There is the feeling of being “Zen” — objective, collected, and calm. Then there is the opposite feeling. That opposite feeling is your inner chihuahua.
Staying emotionally keyed up over something a coworker, politician, or some random stranger said? That’s your inner chihuahua. Done everything you can to prepare for a future eventuality, but you’re still so busy thinking about it that you’re not able to focus on what you need to be doing now? That’s your inner chihuahua, too.
Everyone has an inner chihuahua. It’s important to know what it’s thinking. That primal instinct has a way of intuiting things that need to be addressed. Without it, we are capable of blinding ourselves with logic. Going through the same routine every day may seem like the safest choice intellectually, but if your inner chihuahua is nibbling a hole in your guts, or driving you to the same opiating shows / foods / mind-altering-substance every night, then it’s time to check your logic.
But never let that chihuahua take over completely. It’s a nervous, defensive, spiteful creature, and it shouldn’t be driving a car. Or in charge of how you interact with your loved ones.
Okay, maybe it’s not a chihuahua for everyone.
For me, it’s “my inner chihuahua”. For a buddy of mine, it’s a silly monkey. A lot of people, particularly meditation buffs, figure the Buddha was on to something when he called that inner demon the monkey mind. For Ciel Bergman, a mentor of mine in college, it was a sinister goddess out of humanity’s ancient past. She built an unsettling metal sculpture representing it in her studio, so that she could have something to look at when she needed to talk to it (artists are awesome.)
It’s telling that different people represent these instinctive forces with different symbols. “The monkey mind” generally refers to a tendency for the mind to flit from thing to thing. Ciel’s dark sculpture was about dread. My inner chihuahua is about summing all the details up into a general emotional state. These instincts vary between individuals, so it makes sense that what we call them varies. But in all cases, they are a mental undercurrent that can distract from a healthy life.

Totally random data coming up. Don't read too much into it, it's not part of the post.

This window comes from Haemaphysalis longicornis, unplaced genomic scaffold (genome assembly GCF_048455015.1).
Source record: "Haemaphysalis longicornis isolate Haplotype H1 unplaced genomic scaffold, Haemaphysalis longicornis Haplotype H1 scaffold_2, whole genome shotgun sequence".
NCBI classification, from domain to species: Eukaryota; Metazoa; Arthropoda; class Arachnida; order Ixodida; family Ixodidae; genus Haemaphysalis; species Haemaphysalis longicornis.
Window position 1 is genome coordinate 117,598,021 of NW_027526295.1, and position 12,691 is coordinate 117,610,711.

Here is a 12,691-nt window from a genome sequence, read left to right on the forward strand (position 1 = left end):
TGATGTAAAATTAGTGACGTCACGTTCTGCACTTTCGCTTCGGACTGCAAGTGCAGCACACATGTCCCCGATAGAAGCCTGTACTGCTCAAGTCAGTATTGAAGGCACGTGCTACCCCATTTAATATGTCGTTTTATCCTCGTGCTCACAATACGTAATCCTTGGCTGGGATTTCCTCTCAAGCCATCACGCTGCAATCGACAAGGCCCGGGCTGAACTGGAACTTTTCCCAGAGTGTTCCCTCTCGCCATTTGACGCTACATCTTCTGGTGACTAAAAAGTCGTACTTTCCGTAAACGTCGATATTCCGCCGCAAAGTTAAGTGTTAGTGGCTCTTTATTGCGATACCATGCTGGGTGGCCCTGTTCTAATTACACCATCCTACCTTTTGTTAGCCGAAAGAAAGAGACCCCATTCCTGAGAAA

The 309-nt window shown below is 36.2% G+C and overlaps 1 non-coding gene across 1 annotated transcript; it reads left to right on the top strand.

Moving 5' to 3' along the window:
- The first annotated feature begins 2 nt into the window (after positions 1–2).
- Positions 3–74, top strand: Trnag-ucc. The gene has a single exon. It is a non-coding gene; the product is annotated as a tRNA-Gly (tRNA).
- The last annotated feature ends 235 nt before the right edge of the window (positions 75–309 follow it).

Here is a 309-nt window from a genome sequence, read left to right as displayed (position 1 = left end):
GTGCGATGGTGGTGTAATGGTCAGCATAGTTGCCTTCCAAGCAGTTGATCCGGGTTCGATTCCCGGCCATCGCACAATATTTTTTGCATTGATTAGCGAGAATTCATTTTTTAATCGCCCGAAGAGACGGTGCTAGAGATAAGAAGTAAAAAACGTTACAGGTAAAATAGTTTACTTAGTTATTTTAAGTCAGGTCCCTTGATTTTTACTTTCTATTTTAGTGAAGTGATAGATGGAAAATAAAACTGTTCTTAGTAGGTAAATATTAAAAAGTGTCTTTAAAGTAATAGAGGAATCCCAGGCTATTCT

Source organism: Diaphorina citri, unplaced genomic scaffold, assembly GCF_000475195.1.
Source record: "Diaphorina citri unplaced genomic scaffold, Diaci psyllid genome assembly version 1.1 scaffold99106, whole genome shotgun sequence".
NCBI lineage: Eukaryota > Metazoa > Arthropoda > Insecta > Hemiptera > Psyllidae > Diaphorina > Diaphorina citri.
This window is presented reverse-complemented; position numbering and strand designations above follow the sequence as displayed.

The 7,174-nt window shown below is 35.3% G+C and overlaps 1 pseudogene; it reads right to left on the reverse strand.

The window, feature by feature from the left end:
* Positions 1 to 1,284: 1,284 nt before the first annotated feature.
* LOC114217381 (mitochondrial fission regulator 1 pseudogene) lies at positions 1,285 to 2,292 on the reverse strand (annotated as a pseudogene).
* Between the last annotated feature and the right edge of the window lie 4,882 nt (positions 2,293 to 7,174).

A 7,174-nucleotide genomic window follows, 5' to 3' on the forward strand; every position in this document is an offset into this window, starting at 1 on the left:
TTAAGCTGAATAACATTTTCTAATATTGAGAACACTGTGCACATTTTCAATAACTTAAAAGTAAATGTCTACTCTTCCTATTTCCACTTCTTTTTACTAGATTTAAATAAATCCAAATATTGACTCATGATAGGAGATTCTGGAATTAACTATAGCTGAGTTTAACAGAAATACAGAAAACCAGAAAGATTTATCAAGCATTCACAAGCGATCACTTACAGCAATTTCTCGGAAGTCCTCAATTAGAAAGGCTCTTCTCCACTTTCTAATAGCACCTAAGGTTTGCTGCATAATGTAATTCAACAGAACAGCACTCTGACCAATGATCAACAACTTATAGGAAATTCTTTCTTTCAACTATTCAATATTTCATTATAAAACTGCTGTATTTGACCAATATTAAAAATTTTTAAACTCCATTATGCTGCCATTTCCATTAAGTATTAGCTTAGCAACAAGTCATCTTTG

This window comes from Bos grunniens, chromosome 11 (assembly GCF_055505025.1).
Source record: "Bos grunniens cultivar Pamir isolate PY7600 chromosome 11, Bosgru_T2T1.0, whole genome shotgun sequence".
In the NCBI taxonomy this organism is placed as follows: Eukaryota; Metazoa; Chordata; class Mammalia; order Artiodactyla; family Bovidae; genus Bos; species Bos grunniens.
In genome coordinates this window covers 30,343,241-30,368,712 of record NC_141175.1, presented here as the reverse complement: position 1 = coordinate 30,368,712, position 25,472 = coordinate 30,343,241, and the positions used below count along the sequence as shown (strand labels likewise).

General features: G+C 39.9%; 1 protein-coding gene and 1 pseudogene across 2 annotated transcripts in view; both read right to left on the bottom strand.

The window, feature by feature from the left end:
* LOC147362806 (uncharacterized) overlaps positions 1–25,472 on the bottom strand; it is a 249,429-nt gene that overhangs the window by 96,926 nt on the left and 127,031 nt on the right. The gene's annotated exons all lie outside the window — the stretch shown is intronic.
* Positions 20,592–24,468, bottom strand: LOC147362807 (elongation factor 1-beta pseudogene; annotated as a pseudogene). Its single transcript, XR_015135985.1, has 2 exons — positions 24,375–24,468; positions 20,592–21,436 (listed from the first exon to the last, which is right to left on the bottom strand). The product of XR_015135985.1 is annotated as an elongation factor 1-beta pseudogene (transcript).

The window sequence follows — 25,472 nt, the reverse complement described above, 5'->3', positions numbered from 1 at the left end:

The human mind is a complex thing. Our intellect is our great strength. We can dig metal out of the earth and make flying vehicles out of it. Heck, we’ve even figured out ways to record our thoughts so that someone else can think them four thousand years later (I’m looking at you, Epic of Gilgamesh.)
But we also have that animal instinct. When we put a hand on something hot, we don’t need to have an intellectual grasp of thermodynamics…we instinctively take the hand away from the heat. Our inner chihuahuas / monkeys / whatever are aspects of the intuitive, instinctive parts of our minds. What they have to say can be pretty important. We just have to be careful not to let the chihuahua be in charge all the time.
The chihuahua photos are from Wikimedia Commons. Credits:
- Black & white, barking chihuahua: “Killer Chihuahua” by David Shankbone (license)
- Black & white, growling chihuahua: “Do Not Take His bone” by David Shankbone (license)
- White & brown chihuahua: “Wassup?” by Charlie Stinchcomb (license)
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